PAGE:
Taine Randell had the time of his life with the Barbarians last summer. "Far too much beer, very little training," he recalled this week, a warm glow spreading across his soft Maori features. "Would I like to do it again next year? Here's my phone number." Yet cynics might say there was a sting in the tail for the celebrated All Black flanker, that the good times came with a heavy price tag. During his stint with the Baa-Baas, a trio of big-hitters from Saracens persuaded him to try his luck at Vicarage Road for a season or two. And that is nobody's idea of fun.
Over the last eight years, Saracens have recruited more world-class players than Martin Johnson has had disciplinary hearings. If some were successful in the extreme - Michael Lynagh and Philippe Sella spring immediately to mind - others had all the impact of a flask of cold tea while costing Nigel Wray, that most generous of investors, the equivalent of a small vineyard in the Côte d'Or. The word "mercenary" springs to mind, especially with half a dozen heavy earners heading for the exit at the end of each campaign, only to pass another half-dozen on their way in.
None of this is lost on the latest recruit, of course. It is difficult to achieve what Randell has achieved - good degrees in law and commerce, 50-plus New Zealand caps and the All Black captaincy at the 1999 World Cup - without being attuned to the realities of life. "There is very definitely some pressure on me," he admitted following a sharp training run ahead of tomorrow's big Premiership meeting with Leicester. "I have to prove to a lot of people that Saracens made the right decision in bringing me here."
After a moment's thought, he warmed to his theme. "It is not news to anyone in England that big names have come to Saracens in the past and failed to deliver. And yes, I'd say this is pretty much a minefield, because history suggests the club will fail again. By and large, I've been fortunate to play in teams that had a core group of players who were effectively the heart and soul of the thing, but heart and soul was not overly apparent when I arrived a month or so ago. So what can I bring to the mix? Solidity, I hope, and a good deal of experience. A sense of direction and organisation, too, and not just on the field. The heart and soul thing has to go right through the club, and right through the working week."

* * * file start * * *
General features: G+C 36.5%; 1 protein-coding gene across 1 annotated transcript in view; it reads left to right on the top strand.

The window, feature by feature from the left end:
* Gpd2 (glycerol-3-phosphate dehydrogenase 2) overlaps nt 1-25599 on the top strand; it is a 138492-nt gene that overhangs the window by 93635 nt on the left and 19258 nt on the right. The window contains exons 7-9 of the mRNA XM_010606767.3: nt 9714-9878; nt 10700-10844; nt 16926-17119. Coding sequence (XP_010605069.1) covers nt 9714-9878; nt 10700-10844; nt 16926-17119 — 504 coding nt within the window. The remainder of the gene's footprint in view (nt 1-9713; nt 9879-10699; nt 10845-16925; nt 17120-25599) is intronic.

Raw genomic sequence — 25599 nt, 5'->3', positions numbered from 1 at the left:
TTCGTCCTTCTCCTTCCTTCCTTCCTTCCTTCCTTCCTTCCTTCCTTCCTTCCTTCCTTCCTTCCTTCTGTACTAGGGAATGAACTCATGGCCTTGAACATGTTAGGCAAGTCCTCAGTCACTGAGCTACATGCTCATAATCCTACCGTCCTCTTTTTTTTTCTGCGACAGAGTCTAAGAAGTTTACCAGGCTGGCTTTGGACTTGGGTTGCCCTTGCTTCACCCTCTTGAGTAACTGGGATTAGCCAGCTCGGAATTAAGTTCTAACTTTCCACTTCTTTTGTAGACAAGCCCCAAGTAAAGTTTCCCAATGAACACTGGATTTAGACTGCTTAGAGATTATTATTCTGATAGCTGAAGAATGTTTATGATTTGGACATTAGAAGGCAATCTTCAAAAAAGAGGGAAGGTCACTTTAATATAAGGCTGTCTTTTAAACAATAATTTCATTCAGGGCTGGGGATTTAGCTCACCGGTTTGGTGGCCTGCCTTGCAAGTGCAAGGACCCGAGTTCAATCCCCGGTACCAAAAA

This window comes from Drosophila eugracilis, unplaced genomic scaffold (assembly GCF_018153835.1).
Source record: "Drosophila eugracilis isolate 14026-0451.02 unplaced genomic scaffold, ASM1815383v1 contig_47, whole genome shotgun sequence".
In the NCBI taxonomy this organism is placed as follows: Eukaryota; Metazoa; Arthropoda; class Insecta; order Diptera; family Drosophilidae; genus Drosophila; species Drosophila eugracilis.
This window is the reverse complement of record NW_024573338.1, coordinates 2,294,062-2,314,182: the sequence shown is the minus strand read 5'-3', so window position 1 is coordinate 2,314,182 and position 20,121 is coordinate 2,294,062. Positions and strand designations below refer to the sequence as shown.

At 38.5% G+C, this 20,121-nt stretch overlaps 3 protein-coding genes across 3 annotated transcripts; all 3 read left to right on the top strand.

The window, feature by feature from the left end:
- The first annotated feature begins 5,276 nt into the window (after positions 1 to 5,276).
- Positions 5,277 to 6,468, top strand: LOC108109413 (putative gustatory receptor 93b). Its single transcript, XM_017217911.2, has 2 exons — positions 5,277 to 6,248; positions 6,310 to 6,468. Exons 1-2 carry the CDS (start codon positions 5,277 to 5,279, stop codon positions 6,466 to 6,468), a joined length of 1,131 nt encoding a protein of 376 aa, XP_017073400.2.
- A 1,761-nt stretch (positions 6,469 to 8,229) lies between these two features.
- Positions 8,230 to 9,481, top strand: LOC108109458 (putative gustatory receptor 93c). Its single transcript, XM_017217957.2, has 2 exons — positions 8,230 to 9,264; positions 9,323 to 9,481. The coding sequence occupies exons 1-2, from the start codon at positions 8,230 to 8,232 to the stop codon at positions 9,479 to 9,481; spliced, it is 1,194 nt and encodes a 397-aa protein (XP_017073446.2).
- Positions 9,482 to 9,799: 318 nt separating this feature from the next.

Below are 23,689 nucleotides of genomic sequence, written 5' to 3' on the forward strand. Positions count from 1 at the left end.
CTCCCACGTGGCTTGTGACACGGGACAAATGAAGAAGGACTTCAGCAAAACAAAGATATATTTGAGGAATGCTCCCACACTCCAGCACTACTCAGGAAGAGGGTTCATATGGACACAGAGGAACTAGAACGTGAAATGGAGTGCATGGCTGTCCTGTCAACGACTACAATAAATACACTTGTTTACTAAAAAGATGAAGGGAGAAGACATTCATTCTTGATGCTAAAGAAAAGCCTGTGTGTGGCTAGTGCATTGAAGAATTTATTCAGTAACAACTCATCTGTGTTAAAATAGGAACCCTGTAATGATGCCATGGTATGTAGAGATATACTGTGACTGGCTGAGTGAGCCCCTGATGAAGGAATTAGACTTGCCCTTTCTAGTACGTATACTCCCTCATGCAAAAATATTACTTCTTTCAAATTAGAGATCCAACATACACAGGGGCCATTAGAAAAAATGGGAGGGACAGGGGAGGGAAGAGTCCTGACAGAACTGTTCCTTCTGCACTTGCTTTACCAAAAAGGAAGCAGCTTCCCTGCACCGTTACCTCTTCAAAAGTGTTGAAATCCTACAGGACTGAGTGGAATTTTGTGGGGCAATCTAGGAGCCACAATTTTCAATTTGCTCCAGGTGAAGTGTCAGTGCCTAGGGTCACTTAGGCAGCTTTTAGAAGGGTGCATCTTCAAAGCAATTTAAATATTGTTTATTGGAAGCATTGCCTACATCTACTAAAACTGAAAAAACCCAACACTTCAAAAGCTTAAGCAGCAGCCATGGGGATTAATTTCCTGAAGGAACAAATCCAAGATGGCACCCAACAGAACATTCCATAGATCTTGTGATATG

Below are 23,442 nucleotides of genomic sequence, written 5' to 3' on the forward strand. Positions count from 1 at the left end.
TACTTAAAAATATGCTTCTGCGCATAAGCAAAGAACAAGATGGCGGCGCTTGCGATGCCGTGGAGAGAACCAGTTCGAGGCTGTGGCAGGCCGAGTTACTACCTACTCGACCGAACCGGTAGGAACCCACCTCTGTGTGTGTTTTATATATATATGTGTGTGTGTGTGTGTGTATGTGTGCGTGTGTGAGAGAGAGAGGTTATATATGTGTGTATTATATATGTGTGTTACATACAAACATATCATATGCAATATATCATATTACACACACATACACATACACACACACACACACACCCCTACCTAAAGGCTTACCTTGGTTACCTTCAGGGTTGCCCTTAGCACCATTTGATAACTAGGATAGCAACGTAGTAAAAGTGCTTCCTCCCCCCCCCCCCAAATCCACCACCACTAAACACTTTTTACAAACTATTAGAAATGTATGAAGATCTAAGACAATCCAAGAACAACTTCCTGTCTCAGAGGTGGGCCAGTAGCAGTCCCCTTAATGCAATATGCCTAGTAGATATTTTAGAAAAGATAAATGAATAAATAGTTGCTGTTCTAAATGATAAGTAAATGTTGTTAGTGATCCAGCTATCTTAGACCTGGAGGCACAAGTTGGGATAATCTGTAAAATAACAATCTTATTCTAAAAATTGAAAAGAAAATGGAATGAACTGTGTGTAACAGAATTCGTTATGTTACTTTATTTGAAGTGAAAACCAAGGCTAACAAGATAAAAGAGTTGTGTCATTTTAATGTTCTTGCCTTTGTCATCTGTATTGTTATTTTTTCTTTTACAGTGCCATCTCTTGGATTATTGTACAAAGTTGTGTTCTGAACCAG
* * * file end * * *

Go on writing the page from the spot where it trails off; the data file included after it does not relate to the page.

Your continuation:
This should be music to the ears around Watford way. The 28-year-old is self-evidently a player of the highest class - when he first visited Twickenham with the New Zealand Barbarians in 1997, he was nothing short of sensational - but at this stage of the Saracens experiment, something more than mere rugby brilliance is required. Saracens need honesty, professionalism, a sense of responsibility. In short, they need people who are prepared to get real. Randell is one of those people.
He had been toying with the idea of a spell in Europe for some time. "I'd studied at Otago University, and played my rugby in the same neighbourhood - for Otago in the National Provincial Championship, and for the Highlanders in Super 12. So basically, I hadn't found a way out of Dunedin. Most of my friends had played a little rugby and then travelled, enjoyed some good times in London and Paris and the States. I'd missed out on that. High-profile rugby in a place like New Zealand can get pretty suffocating, so I got around to thinking that as I'd probably done my dash as far as the All Blacks were concerned, I might do something else.